I cut out of work a bit early on Friday and drove the four hours home from St. Paul to Big Stone County with a tear stained face. I'm sure many Americans headed home to embrace their families and children the same yesterday.
Something good happened along the way down Hwy 12 and it seems like a good time to tell a happy tale. It may not be widely known, but I have a penchant for rural food access and a love of rural grocery stores. So I make it a point to spent 100% of our grocery budget in these mom and pop shops that are the front line of providing healthy food in our small towns.
I stopped in Kerkhoven MN's Quality Family Foods to do some grocery shopping. There was an assortment of locally grown squash varieties near the front door. So I loaded up on them- as well as some fruit, nuts, and crackers. When I checked out I had to pay for the squash separately as that money went directly to the farmer. My mountain of squash came to $13.29. I counted out my dollars and a handful of change and came up with $12.29--one dollar short. I was thinking through my options 1) put one of the squash back 2) ask the clerk to just gimme the squash for $12.29 when the young man behind me said "Ma'am. I can pay for your food."
I turned to look at the young teenage boy in a hoodie buying his Mt. Dew and Doritos. "Really?" I asked him. Here I am - a stranger, a middle class, Scandanavian looking woman in my professional attire-- and this boy was stepping up to buy my family our healthy, local food. I paused- wondering whether accepting this boy's money was the right thing to do. I mean, should I take money from this young guy? Maybe his family needs that food money more than mine.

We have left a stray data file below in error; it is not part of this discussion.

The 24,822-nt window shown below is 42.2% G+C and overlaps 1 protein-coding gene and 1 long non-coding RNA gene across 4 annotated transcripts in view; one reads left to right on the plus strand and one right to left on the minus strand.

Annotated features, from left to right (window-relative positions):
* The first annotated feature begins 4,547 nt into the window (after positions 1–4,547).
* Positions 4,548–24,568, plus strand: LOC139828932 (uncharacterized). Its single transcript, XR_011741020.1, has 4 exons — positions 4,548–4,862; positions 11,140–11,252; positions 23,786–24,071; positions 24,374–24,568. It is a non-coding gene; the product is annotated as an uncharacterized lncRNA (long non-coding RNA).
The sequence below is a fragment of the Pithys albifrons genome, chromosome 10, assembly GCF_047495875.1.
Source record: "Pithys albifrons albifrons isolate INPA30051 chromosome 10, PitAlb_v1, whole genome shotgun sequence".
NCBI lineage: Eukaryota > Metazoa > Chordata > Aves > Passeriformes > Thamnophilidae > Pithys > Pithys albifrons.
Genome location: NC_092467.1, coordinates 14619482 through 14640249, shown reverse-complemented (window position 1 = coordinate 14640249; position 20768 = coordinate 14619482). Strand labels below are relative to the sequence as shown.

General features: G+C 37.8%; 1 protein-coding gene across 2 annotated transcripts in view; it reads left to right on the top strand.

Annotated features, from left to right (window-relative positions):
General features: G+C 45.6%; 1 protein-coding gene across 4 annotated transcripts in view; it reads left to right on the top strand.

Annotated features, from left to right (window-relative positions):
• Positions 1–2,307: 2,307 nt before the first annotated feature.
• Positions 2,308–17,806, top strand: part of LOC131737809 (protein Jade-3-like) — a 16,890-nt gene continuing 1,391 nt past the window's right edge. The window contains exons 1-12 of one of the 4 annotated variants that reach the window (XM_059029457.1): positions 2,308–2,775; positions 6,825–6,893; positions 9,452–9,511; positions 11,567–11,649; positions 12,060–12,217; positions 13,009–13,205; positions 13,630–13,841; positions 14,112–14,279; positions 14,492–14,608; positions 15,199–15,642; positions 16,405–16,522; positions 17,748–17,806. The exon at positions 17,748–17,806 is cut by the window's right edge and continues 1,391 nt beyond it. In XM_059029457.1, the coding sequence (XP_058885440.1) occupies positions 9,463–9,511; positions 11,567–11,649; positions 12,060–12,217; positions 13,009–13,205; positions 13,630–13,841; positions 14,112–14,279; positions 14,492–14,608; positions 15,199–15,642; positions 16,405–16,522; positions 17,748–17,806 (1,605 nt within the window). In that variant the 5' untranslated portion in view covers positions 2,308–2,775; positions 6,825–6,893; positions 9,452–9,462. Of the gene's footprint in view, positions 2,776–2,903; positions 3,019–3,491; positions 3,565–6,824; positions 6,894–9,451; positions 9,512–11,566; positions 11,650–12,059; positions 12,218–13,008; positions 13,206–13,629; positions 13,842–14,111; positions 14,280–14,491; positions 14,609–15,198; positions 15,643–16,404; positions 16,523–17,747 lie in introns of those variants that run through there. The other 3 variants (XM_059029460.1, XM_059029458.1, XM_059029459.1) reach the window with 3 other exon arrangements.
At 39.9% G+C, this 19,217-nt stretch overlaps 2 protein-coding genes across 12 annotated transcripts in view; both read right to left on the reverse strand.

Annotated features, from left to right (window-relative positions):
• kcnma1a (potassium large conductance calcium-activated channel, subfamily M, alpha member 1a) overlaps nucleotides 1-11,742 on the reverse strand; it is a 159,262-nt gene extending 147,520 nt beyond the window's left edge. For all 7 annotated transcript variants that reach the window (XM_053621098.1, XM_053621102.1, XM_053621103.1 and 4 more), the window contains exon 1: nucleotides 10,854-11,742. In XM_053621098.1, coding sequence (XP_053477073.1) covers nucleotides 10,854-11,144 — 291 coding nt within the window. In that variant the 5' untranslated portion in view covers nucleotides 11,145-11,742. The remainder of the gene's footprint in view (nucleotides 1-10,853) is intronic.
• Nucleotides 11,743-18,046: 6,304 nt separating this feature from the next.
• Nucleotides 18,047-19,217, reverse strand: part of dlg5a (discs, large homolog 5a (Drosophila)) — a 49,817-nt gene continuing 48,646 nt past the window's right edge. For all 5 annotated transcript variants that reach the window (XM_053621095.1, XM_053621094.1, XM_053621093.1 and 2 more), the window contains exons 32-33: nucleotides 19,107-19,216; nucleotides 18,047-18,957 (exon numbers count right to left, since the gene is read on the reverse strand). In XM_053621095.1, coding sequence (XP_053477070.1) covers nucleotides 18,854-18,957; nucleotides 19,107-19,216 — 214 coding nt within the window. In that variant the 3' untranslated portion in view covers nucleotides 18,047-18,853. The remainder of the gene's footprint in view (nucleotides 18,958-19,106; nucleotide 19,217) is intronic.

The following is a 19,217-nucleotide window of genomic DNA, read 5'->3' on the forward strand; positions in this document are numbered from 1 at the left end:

"Thank you. I would really appreciate that" I said and he handed his money over to the cashier to pay for my food.
"Did you just see that?" I asked the bag boy who was helping me take my groceries to my car. "That kid just bought me - a rich white woman- my groceries." And I used the word rich, because I am rich in that middle class kinda way- with a home, food, car, loving family, interesting and meaningful profession, etc... I grabbed my camera and went back into the store.
"I'm Kathy. That was really kind of you to help pay for my groceries. Can I shake your hand? What's your name?"
"Julio D__", he replied.
I asked him if he'd mind if I took his picture and wrote a little story. He gave me his ok.
I told the few people in the store that I thought this nice young man and his generosity to a stranger said a lot about their little town. I should have said and a lot about the good values that Julio's family had instilled him- kindness, respect and generosity. Values that I find many rural Minnesotans hold in common.
There's been a series on Minnesota Public Radio about how the face of rural Minnesota is changing to include more immigrants. An article on Making Connections Across Ethnic Lines was highlight just the day before. As I took Julio's picture- the blonde teenage girls with him wanted him to look good and said "put down your Doritos!" And when I said that Julio made their town really shine, they coo'ed "oooooh!"
I want to thank Julio of Kerkhovan Minnesota for stepping up to help a woman he'd never met, and probably will never meet again, to buy food for her family. I promise you that tonight as we bake and eat that squash that our mealtime prayer will include a blessing for those who helped provide it. In this case it will be a blessing for Julio.